Jenny Jones: Ministers must provide clarity on the use of child spies
There are significant questions about whether the use of children as Covert Human Intelligence Sources contravenes the UN convention on the rights of the child, writes Jenny Jones
At last, after much nagging, the government is starting to count the number of juveniles used as police spies, or as they call them, Covert Human Intelligence Sources (CHIS). In a Lords’ debate last year, peers criticised the government for extending to four months the time that children can be used by the police before the operation is reviewed and can be extended. I have organised another airing of this issue with an oral question to the minister on 18th March.
Thanks to the work of the Joint Committee on Human Rights, a relatively minor piece of secondary legislation has been given the full scrutiny that it deserves. There are significant questions about whether the use of children as CHIS contravenes the UN convention on the rights of the child, with the organisation Just for Kids trying to crowdfund for a legal challenge.
The work these child spies undertake can potentially involve terrorist groups and drugs gangs. One ministerial defence is that these young people are already involved in that world, so it’s just a continuation of their existing activities. This is less than reassuring. The state has a responsibility to deal with crime and to steer young people away from crime. When caught committing a crime, these children should be given help, not recruited as spies and sent back into potential danger.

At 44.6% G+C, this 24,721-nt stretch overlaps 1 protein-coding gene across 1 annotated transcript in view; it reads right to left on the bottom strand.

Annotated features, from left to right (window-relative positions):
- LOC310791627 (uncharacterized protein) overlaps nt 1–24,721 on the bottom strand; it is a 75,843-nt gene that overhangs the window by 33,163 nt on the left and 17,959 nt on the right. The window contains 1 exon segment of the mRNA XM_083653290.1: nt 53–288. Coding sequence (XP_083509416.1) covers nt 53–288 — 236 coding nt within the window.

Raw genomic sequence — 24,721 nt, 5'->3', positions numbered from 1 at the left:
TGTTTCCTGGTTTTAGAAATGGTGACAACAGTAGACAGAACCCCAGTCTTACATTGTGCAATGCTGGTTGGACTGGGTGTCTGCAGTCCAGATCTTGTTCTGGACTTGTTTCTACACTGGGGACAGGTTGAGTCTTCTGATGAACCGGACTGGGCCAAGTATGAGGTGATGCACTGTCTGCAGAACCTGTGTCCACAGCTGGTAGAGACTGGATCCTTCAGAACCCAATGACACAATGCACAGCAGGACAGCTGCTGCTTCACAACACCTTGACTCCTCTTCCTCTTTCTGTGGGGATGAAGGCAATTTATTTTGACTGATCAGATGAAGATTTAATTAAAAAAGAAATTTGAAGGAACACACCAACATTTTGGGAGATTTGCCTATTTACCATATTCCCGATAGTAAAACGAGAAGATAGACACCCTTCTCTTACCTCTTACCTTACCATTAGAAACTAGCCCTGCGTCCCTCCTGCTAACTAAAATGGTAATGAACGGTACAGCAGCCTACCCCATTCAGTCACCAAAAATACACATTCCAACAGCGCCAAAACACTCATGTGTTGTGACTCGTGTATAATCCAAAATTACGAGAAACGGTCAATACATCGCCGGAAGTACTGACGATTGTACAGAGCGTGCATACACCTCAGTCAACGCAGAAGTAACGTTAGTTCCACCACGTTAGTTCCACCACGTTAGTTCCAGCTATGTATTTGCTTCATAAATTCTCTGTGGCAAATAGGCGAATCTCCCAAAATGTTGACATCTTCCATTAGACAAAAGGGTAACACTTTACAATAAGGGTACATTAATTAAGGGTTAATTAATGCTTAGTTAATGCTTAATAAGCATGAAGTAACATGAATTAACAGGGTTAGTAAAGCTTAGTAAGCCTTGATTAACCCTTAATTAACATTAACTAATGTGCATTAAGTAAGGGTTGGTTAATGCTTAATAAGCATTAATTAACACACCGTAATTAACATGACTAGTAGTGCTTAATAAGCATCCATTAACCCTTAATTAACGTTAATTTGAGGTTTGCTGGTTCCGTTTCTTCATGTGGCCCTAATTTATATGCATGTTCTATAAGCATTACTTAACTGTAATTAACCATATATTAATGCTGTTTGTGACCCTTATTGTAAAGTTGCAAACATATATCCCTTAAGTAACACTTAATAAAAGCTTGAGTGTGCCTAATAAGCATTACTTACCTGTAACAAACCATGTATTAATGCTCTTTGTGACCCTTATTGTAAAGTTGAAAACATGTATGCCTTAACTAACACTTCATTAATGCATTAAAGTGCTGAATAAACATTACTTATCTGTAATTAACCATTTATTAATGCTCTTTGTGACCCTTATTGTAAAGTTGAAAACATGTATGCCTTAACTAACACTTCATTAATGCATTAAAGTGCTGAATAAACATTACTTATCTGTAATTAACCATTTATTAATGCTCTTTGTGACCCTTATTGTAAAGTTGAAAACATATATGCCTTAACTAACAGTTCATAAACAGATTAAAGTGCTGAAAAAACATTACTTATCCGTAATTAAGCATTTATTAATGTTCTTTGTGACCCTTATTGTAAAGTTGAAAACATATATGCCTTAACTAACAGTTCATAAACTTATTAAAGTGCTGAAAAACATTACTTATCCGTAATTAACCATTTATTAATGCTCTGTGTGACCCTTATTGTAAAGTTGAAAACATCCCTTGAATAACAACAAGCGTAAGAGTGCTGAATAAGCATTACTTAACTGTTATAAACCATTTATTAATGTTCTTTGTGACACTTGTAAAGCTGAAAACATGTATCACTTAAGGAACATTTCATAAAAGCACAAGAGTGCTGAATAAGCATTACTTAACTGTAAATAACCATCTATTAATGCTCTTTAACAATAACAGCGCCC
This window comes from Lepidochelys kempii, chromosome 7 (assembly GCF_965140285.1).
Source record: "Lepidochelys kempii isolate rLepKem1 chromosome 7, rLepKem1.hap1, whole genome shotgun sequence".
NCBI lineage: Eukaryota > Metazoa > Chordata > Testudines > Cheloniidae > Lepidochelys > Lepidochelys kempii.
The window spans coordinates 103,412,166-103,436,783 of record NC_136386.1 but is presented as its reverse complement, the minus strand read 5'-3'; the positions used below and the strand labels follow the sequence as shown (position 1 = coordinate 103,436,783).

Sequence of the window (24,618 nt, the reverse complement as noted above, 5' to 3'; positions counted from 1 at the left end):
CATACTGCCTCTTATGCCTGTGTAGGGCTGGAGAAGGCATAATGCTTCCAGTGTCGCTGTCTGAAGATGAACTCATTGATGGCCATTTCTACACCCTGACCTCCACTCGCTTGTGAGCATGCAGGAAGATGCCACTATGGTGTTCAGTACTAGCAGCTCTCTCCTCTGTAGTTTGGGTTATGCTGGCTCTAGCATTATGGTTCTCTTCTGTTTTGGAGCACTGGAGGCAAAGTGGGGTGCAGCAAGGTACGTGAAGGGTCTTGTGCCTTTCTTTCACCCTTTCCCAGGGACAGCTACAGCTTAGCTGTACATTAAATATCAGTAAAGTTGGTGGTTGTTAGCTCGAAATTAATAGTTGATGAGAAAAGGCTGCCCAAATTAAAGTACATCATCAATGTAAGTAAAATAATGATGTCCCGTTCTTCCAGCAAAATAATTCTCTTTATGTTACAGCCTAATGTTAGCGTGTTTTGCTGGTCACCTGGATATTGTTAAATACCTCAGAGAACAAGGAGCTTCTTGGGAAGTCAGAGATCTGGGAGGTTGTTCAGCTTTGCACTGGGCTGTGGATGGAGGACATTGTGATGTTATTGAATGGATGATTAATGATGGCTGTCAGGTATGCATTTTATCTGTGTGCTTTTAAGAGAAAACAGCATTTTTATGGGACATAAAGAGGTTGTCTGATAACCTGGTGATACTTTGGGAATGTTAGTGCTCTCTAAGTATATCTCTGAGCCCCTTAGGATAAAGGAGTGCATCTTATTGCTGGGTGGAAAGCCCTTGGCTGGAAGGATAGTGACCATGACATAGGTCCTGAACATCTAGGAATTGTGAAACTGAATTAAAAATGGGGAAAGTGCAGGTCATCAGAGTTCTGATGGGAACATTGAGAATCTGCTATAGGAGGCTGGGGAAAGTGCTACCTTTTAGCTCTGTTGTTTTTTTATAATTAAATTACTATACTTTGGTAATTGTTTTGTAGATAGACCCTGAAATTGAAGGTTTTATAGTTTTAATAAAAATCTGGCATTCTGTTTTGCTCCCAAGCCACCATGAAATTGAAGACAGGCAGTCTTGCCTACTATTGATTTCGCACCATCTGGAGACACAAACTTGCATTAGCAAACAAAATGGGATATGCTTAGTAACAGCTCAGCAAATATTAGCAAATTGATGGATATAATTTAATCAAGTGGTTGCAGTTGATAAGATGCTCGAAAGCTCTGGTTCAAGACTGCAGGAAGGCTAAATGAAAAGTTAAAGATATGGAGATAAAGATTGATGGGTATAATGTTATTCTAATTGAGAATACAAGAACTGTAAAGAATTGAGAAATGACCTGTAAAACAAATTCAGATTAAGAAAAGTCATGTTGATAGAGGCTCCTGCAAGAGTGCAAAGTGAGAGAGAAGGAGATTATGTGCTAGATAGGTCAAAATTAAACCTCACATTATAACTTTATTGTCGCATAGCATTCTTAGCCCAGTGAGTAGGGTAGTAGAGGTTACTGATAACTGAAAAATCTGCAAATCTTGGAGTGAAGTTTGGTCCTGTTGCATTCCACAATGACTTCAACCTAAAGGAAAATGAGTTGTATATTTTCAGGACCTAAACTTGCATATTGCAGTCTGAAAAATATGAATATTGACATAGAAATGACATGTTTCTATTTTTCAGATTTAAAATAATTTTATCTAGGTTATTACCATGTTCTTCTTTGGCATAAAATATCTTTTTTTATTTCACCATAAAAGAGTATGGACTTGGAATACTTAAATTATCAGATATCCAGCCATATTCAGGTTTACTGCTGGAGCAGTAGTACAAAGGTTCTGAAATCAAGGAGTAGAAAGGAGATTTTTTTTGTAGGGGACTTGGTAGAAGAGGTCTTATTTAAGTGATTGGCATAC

There is a system of monitoring and appropriate adults are involved, but one only has to look at how badly things have gone wrong with professional undercover police officers, and wonder what might happen to a young person who is deployed on behalf of the police.
The minister previously described the use of child spies as rare and we have now found out what that means, with Lord Justice Fulford, the Investigatory Powers Commissioner, stating that: “Since January 2015, 17 CHIS authorisations relating to juveniles have been approved across 11 public authorities in total. Of the juveniles involved, one individual was 15 years old and all others were either 16 or 17.”
He concludes that: “The low numbers show that this tactic is only utilised in extreme circumstances and when other potential sources of information have been exhausted.”
As much as I welcome the increased monitoring carried out by inspectors working for the Investigatory Powers Commissioner, I still have concerns and further questions for the government.
The focus has been on the welfare of the individual child, but will the monitoring also include the policies that provide the police framework for using CHIS? How the policy is set regarding (1) payments, (2) inducements, and (3) frequency of use of each juvenile, will impact on the numbers of CHIS used. The whole point of extending the operational period to four months was to make it easier for the police to utilise child spies. Do the police now plan to increase the numbers? I realise that this is an ‘operational issue’, but if it does happen, it will be as a direct result of the secondary legislation pushed through by a minister.
For me, this raises the question about how much secondary legislation is going through without adequate scrutiny and how big the impacts on people will be. Given the additional powers that ministers have acquired in recent months, I think that Parliament needs to respond by radically changing its processes.
Baroness Jones of Moulsecoomb is a Green peer